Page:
had failed. Until that time, and in some cases afterwards, the
Catholic children attended the Protestant Schools.
was opened in 1863 with instruction in French and had 55 students.
In 1867 a second school, for girls was opened on Albert Street
and the Brothers of St. Viateur took charge of St-Louis as a boys’
school. The next year it was closed and remained so for the next
18 years re-opening in 1896.
In 1927, the
old school was sold and the boys attended classes in various houses
throughout the village. A new red brick school was built and in
1934 the boys moved into a modern two-storey building with six
classrooms. This school was destroyed by fire in 1954 and once
again temporary classrooms were found for the boys while a new
school was readied. January 1955 found the boys re-united in a
new, larger more modern school. In 1959 the Brothers of St. Viateur
withdrew their services and lay teachers were hired to staff the
On Lake Morgan
Road, behind the convent, another new school, St. Anne’s,
was built to educate English Catholic children in grades 1 to
7. Prior to this, they either went to the Protestant school or
to a private school if they wished to have English language instruction.
In 1973 an agreement between the Protestant and Catholic Boards
saw the English Catholic children attending the Protestant School
and Ste Anne’s housed the French children in the secondary
grades while St-Louis was used as an elementary school for both
sexes. In 1977, the Polyvalante des Chutes made St. Anne’s
high school obsolete so the elementary classes were moved there
was established by two of the Sisters of Ste. Anne on October
25, 1865 in a house purchased from John Corcoran. This was short-lived
as the building burned to the ground on December 22 of the same
year. Alexander Daly had an unused log house nearby on 6th Avenue
and offered it to the nuns for their use until a new residence
could be found or built. Unfortunately, this building was in very
poor condition and when the Bishop visited he was so upset by
the living conditions he sent the Sisters and their fifteen female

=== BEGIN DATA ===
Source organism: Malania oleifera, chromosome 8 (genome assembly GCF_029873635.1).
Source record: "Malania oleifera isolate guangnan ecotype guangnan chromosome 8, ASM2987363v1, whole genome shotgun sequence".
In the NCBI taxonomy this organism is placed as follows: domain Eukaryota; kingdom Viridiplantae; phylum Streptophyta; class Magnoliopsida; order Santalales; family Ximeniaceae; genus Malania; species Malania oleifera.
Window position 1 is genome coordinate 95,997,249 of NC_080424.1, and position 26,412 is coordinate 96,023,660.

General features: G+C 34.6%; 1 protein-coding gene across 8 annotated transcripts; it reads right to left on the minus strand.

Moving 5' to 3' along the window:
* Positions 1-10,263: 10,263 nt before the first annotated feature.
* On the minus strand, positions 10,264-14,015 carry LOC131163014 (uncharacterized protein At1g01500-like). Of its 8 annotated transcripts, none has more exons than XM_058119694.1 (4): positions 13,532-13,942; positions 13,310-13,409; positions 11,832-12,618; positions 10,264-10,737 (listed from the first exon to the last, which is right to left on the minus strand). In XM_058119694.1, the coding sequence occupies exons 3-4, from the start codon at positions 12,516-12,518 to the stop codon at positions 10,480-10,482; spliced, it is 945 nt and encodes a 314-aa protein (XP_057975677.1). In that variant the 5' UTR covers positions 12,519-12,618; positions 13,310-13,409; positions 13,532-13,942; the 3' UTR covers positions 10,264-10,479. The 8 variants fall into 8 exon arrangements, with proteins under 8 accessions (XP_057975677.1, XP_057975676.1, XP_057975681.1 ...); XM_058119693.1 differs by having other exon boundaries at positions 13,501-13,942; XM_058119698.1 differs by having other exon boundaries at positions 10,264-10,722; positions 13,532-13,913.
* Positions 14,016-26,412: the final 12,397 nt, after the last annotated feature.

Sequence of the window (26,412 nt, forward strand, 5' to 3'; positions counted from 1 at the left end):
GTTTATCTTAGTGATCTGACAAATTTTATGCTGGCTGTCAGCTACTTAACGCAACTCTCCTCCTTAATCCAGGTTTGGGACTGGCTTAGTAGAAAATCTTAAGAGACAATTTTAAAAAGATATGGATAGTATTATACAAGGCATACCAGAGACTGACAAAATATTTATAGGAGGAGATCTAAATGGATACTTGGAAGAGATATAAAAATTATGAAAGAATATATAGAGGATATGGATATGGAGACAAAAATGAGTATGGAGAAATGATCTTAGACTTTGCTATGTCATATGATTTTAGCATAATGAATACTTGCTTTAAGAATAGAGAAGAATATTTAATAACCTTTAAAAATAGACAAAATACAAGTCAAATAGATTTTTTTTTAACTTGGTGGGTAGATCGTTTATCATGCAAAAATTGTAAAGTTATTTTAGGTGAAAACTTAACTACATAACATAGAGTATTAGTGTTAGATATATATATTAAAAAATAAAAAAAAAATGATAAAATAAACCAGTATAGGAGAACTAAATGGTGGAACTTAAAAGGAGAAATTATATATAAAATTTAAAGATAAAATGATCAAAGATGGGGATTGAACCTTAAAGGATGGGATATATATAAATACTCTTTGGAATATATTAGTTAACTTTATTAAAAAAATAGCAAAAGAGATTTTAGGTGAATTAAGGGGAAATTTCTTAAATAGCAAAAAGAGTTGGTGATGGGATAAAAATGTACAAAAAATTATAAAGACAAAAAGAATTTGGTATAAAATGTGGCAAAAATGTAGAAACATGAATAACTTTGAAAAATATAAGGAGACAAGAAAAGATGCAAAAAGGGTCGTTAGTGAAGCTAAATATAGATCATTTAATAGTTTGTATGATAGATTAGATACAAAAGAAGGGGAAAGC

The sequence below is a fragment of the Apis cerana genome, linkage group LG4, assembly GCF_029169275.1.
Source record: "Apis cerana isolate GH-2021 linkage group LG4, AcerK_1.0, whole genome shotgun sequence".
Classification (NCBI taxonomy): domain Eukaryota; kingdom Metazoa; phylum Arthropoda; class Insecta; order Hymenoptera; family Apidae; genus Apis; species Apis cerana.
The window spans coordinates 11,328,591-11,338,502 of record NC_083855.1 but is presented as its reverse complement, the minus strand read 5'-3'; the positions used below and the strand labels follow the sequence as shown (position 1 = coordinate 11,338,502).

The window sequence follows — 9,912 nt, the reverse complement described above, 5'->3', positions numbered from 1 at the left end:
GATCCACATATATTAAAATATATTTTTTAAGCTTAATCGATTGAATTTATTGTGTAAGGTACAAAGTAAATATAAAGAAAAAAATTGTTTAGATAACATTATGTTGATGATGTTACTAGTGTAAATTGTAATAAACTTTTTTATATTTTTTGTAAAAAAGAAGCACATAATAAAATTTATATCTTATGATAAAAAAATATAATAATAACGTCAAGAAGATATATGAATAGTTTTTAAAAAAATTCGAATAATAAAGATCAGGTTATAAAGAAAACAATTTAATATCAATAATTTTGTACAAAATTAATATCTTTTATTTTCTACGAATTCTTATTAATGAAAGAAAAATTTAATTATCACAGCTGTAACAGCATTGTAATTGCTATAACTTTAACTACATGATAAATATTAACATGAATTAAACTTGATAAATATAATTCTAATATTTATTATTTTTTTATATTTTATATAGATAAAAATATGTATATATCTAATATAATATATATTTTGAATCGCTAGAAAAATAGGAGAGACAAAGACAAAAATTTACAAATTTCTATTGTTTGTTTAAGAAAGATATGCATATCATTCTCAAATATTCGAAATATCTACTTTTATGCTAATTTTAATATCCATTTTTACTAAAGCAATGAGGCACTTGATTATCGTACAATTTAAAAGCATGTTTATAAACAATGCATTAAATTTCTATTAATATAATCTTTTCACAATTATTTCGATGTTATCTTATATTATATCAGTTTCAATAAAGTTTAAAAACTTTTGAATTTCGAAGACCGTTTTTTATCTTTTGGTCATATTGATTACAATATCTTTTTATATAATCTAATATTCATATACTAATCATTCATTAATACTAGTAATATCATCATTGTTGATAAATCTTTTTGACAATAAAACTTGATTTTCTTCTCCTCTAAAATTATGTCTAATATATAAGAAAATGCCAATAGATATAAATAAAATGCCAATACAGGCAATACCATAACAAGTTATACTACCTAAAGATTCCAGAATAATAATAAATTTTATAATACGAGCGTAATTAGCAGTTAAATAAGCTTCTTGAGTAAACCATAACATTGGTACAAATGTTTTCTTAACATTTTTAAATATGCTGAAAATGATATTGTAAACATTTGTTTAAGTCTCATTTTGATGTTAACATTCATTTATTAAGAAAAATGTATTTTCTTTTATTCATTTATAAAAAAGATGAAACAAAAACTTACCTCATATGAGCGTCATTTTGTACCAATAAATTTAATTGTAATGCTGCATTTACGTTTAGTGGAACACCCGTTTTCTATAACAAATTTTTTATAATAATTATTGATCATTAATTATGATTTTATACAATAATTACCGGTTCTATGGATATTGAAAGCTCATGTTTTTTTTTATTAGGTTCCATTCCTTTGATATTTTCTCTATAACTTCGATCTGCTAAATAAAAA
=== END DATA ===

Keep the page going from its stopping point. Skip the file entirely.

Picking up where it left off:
students to the convent in St-Jacques to await the construction
of a new convent. This was soon built and on February 4, 1867
the Sisters and their girls returned to Rawdon. In 1878 a new
wing was added and twelve years later another storey was built.
In 1902, a third storey as well as an annex were added to house
the ten nuns and their 125 students. In 1921 another and final
addition was made to the convent and the exterior was covered
in red brick replacing the original clapboard siding.
St. Anne Convent
had an excellent reputation for graduating bilingual students
with the highest quality of education. In 1938, the Sisters offered
a commercial course, as well. Girls were drawn from all parts
of the world, and included the daughters of ambassadors of South
American countries and of well-known European families. Daughters
of former Rawdonites now living abroad as well as local girls
of Protestant as well as Catholic families all attended “the
With the new
education system and changing times student enrolment at the convent
gradually decreased. In 1982 there were 185 students and in 1985-86
school year there were only 33 enrolled. A decision was taken
to close at the end of the same year and the convent became a
residence for seniors, many of whom had attended class there years
1904 James Corcoran donated the first $1000 towards the building
of an English Catholic college in Rawdon. For the next six years
the Irish population with the support of the resident priest and
Judge Firmin Dugas waged a campaign to have the dream of a college
in their town realized. Finally, the cornerstone was laid on July
21, 1910 and the school was ready for the 1911-12 school year.
There were 75 boys registered that first year. Named, St. Anselme
Academy, it was staffed by the Brothers of St-Viateur who provided
an excellent opportunity for young boys to excel in their studies.
The commercial course was recognized as among the best available
at the time. Boys from as far away as Massachusetts came to study
at St. Anselme’s College in Rawdon.
Despite the excellent reputation and continued enrolment, a decision
to teach in French was taken in 1948 as the local French population
greatly outnumbered the English and there were no local facilities